Home building consents dip 4% in June but quarterly growth still at five-year high
New Zealand new home building consents fell in June, though the decline was not enough to prevent growth in the second quarter from reaching a five-year high, government figures show.
New dwelling consents fell 4 percent, seasonally adjusted, in June from May, when they gained 1 percent, Statistics New Zealand says. The latest two months followed a 21 percent surge in April, which accounted for the strong quarterly showing.
In the 12 months ended June 30, consents were up 25.5 percent from a year earlier.
This month Reserve Bank governor Graeme Wheeler linked the heated housing and construction market with the timing of interest rate hikes, saying his response would "depend largely on the degree to which the growing momentum in the housing market and construction sector spills over into inflation pressures".
More imminent will be the release of central bank constraints on high loan-to-value mortgages, part of its enlarged toolkit for tackling bubbles in the economy.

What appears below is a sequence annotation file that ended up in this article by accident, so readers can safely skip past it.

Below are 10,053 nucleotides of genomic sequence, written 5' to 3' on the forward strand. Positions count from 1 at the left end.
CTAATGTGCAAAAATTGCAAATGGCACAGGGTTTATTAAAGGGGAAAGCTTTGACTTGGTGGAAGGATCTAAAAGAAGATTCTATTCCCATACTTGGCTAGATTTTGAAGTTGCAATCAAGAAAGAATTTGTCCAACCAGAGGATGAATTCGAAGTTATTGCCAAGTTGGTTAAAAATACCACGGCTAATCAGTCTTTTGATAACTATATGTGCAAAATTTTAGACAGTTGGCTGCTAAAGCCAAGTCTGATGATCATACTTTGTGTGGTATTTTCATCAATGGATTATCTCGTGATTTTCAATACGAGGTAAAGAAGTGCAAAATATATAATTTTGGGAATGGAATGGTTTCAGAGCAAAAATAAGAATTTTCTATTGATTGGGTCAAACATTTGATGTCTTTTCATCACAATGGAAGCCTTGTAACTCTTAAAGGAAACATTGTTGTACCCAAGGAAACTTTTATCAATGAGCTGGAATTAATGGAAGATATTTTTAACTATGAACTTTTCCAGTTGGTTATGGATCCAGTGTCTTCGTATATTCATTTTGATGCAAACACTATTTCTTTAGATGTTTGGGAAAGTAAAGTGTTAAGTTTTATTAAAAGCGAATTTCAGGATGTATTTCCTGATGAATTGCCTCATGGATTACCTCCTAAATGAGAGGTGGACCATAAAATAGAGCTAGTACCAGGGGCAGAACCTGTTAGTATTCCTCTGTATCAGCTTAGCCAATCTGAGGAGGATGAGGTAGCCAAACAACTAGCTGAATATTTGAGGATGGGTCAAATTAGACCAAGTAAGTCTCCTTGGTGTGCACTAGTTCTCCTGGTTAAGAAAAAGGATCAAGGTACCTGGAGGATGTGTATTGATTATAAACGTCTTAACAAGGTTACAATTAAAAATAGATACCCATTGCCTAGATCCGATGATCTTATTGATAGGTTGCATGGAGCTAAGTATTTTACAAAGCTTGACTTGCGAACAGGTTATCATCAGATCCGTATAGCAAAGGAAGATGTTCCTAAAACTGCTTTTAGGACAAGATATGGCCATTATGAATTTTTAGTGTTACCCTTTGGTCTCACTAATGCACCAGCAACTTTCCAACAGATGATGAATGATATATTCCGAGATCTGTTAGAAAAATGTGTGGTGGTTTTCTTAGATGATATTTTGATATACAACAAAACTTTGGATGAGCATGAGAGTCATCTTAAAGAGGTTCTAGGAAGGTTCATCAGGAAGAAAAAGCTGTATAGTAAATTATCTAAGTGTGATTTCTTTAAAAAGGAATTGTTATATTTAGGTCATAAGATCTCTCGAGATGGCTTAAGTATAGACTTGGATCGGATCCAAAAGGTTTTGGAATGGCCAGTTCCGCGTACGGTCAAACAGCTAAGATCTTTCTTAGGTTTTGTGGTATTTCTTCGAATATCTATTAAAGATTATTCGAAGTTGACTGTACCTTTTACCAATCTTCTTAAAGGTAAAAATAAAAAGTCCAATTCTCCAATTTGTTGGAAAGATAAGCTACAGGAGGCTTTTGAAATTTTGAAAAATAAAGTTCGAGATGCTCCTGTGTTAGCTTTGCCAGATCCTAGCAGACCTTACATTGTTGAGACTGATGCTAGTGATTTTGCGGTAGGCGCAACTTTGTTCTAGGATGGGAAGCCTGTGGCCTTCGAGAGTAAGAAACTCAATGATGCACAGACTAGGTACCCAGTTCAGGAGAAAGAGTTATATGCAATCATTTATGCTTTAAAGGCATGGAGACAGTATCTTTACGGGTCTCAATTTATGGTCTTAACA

In the June quarter, there were 5213 new dwellings consented, including apartments, the highest since the second quarter of 2008. Excluding apartments, there were 4620 new dwellings consented, the highest since March 2008.
The government statistician's trend series for new homes including apartments has increased for 27 straight months.
Excluding apartments, which can be a volatile part of the data series, new dwelling consents fell a seasonally adjusted 4.5 percent in June from May.
Auckland and Canterbury retained their dominance of the national data, at 822 new dwellings last month, or 55 percent of the national total. In Auckland, consents jumped by 189 to 453 in June from the same month last year, though they were down 28 percent compared to May this year.
In Canterbury the number rose 73 from a year earlier to 369.
The value of total residential building consents was $531 million in June, down from $726 million in May. Non-residential consents were worth $269 million, down from $434 million in May.